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Leaders backing limits on lobbyists
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On the issues: Lobbying limits

What do the candidates for the county’s only contested General Assembly race, the campaign for House District 103, say about this issue?

Timothy Barr of Lawrenceville said he would consider signing the Common Cause pledge to cap spending. While he said he understands the need for lawmakers to talk to lobbyists, Barr said Georgia’s ethics laws have a lot of room for improvement, and he said spending money seems like an easy way to sway lawmakers.

“I’m not sure why, as a member of the legislature, somebody with a special interest is allowed to give gifts in the first place,” he said. “I can’t understand why a representative would be given these kinds of perks if they’re truly looking out for our interests ... because, as citizens, we don’t have lobbyists up there for specifically our interests.”


Ken Russell of Flowery Branch doesn’t think he’d have a problem with the pledge and says he would support legislation to cap lobbyist spending but wants to look at it first.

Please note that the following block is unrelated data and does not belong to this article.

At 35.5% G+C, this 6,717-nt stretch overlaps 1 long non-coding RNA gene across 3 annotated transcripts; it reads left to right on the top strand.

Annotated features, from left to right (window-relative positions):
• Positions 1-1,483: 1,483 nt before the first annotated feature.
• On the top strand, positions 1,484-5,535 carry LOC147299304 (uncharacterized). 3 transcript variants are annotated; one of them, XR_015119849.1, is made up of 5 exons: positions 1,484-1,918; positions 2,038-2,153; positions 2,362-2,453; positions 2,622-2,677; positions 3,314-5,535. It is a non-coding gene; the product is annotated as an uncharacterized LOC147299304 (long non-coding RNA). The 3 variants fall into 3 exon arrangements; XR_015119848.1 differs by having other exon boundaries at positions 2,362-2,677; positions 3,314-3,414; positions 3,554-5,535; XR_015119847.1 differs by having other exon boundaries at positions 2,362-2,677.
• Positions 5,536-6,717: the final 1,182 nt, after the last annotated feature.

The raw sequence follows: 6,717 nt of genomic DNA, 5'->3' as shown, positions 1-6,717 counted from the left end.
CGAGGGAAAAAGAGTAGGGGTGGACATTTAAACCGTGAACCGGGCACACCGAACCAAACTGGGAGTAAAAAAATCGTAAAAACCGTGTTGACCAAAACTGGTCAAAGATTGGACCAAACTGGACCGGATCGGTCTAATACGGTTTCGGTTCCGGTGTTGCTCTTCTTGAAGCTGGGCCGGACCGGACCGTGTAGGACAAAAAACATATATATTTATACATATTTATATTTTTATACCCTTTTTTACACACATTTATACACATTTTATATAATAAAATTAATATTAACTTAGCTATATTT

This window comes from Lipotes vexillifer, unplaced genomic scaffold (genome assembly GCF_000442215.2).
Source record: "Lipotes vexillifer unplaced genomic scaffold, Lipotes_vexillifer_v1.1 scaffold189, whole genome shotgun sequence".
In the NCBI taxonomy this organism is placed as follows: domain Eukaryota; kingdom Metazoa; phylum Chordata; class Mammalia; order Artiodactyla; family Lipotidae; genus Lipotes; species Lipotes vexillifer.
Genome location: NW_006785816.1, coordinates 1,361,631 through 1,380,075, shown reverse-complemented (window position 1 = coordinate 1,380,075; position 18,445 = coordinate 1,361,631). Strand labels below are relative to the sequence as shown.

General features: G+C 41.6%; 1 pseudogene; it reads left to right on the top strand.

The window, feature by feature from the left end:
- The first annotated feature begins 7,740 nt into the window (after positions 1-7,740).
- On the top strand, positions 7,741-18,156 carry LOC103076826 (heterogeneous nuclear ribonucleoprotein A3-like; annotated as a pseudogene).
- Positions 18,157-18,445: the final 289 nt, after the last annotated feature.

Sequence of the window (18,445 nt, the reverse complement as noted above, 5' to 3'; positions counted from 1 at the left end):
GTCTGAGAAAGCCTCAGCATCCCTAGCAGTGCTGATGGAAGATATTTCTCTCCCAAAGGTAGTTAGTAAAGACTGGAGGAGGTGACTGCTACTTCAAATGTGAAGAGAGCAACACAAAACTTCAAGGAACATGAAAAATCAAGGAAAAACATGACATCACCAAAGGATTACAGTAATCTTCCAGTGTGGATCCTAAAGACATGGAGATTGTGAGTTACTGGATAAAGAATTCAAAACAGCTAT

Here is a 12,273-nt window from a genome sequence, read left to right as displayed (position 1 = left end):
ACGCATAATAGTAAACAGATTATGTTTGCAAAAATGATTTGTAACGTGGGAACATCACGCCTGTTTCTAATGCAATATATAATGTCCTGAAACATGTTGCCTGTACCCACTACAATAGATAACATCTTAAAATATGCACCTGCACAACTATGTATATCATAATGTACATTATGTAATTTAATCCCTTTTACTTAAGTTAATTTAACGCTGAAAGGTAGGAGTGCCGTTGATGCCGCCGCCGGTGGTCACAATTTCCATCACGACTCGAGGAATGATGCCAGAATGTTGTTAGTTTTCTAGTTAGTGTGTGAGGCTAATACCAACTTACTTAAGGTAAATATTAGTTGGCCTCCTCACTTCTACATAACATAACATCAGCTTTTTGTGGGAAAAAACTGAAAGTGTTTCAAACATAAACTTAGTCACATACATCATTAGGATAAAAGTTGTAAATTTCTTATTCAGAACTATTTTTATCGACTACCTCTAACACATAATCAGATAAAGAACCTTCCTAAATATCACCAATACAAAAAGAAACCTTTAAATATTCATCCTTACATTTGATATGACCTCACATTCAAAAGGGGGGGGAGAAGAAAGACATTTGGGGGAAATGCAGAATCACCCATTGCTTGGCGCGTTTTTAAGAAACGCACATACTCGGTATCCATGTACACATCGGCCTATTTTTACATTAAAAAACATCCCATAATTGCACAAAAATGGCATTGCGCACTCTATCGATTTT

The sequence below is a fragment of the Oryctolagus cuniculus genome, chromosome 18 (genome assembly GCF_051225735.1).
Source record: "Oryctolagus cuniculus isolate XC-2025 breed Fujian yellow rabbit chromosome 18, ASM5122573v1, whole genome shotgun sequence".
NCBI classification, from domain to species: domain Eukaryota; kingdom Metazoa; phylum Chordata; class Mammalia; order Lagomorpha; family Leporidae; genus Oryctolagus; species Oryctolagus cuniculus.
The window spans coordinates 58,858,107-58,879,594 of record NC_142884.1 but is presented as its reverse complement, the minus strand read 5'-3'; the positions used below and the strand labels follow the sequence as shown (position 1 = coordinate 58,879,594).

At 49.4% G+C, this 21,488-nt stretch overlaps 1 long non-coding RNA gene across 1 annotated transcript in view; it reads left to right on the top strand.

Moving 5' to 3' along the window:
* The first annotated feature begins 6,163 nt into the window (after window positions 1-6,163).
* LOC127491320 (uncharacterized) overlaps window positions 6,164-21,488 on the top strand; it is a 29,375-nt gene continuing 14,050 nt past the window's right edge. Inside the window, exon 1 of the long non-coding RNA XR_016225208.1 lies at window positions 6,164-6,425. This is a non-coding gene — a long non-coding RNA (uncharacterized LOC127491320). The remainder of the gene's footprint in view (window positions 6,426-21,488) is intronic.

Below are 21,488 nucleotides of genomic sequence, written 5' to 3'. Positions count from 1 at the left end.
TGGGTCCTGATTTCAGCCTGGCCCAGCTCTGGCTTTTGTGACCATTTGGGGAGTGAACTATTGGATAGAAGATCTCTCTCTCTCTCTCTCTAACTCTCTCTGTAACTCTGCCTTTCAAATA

“I’ve often wondered ‘why?’,” Russell said. “Why do our elected officials accept these sort of things and what is the quid pro quo here?”

Russell said he doesn’t understand why lobbyists and lawmakers can’t discuss an issue in the cafeteria across the street from the Capitol. If the current proposal doesn’t pass, Russell has another proposal.

“If you accept a gift, then you have to declare it, report it (to the state or the Internal Revenue Service) ... and if you fail to do so, the penalty will be a felony,” he said. “That might make it more effective.”

Ashley Fielding

Ever since Georgia Republicans agreed at last month’s state convention to survey primary voters on limiting lobbyists’ spending, GOP lawmakers have climbed on the bandwagon.

The outcome of the referendum seems to be inevitable.

In the last two weeks, more than 60 General Assembly candidates, many who have resisted such reforms in the past, have signed a pledge to sponsor legislation that would cap a lobbyist’s gift at $100, if they are re-elected.